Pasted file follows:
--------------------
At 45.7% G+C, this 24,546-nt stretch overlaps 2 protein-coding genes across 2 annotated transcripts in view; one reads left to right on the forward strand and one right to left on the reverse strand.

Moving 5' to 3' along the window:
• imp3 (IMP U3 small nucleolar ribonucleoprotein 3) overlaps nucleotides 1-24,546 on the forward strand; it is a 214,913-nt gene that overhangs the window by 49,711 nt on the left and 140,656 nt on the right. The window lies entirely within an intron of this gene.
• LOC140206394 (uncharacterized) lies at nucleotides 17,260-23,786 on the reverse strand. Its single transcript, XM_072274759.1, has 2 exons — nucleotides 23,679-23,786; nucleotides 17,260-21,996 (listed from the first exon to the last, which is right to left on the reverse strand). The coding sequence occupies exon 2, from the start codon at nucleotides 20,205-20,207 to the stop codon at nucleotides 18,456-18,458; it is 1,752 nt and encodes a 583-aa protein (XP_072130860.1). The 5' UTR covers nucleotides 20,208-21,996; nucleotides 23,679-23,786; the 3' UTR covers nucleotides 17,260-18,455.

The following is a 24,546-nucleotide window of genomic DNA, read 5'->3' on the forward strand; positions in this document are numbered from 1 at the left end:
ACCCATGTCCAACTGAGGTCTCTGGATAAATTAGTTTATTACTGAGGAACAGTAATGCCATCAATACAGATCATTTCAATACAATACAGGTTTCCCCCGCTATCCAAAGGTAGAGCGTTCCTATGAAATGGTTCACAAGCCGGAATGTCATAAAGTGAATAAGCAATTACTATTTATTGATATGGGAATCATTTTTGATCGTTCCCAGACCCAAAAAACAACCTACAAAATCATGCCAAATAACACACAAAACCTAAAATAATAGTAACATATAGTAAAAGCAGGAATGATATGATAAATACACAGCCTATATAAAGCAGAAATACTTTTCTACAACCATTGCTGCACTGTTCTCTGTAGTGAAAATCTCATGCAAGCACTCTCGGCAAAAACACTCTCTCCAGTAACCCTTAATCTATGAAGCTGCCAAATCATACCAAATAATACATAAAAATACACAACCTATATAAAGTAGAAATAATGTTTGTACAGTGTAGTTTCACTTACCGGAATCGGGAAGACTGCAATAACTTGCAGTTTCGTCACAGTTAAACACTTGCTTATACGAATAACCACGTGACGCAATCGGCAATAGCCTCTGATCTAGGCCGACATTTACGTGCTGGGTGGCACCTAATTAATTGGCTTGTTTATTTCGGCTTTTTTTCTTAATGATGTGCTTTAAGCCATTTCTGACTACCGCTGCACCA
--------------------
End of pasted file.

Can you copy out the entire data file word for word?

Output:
At 45.7% G+C, this 24,546-nt stretch overlaps 2 protein-coding genes across 2 annotated transcripts in view; one reads left to right on the forward strand and one right to left on the reverse strand.

Moving 5' to 3' along the window:
• imp3 (IMP U3 small nucleolar ribonucleoprotein 3) overlaps nucleotides 1-24,546 on the forward strand; it is a 214,913-nt gene that overhangs the window by 49,711 nt on the left and 140,656 nt on the right. The window lies entirely within an intron of this gene.
• LOC140206394 (uncharacterized) lies at nucleotides 17,260-23,786 on the reverse strand. Its single transcript, XM_072274759.1, has 2 exons — nucleotides 23,679-23,786; nucleotides 17,260-21,996 (listed from the first exon to the last, which is right to left on the reverse strand). The coding sequence occupies exon 2, from the start codon at nucleotides 20,205-20,207 to the stop codon at nucleotides 18,456-18,458; it is 1,752 nt and encodes a 583-aa protein (XP_072130860.1). The 5' UTR covers nucleotides 20,208-21,996; nucleotides 23,679-23,786; the 3' UTR covers nucleotides 17,260-18,455.

The following is a 24,546-nucleotide window of genomic DNA, read 5'->3' on the forward strand; positions in this document are numbered from 1 at the left end:
ACCCATGTCCAACTGAGGTCTCTGGATAAATTAGTTTATTACTGAGGAACAGTAATGCCATCAATACAGATCATTTCAATACAATACAGGTTTCCCCCGCTATCCAAAGGTAGAGCGTTCCTATGAAATGGTTCACAAGCCGGAATGTCATAAAGTGAATAAGCAATTACTATTTATTGATATGGGAATCATTTTTGATCGTTCCCAGACCCAAAAAACAACCTACAAAATCATGCCAAATAACACACAAAACCTAAAATAATAGTAACATATAGTAAAAGCAGGAATGATATGATAAATACACAGCCTATATAAAGCAGAAATACTTTTCTACAACCATTGCTGCACTGTTCTCTGTAGTGAAAATCTCATGCAAGCACTCTCGGCAAAAACACTCTCTCCAGTAACCCTTAATCTATGAAGCTGCCAAATCATACCAAATAATACATAAAAATACACAACCTATATAAAGTAGAAATAATGTTTGTACAGTGTAGTTTCACTTACCGGAATCGGGAAGACTGCAATAACTTGCAGTTTCGTCACAGTTAAACACTTGCTTATACGAATAACCACGTGACGCAATCGGCAATAGCCTCTGATCTAGGCCGACATTTACGTGCTGGGTGGCACCTAATTAATTGGCTTGTTTATTTCGGCTTTTTTTCTTAATGATGTGCTTTAAGCCATTTCTGACTACCGCTGCACCA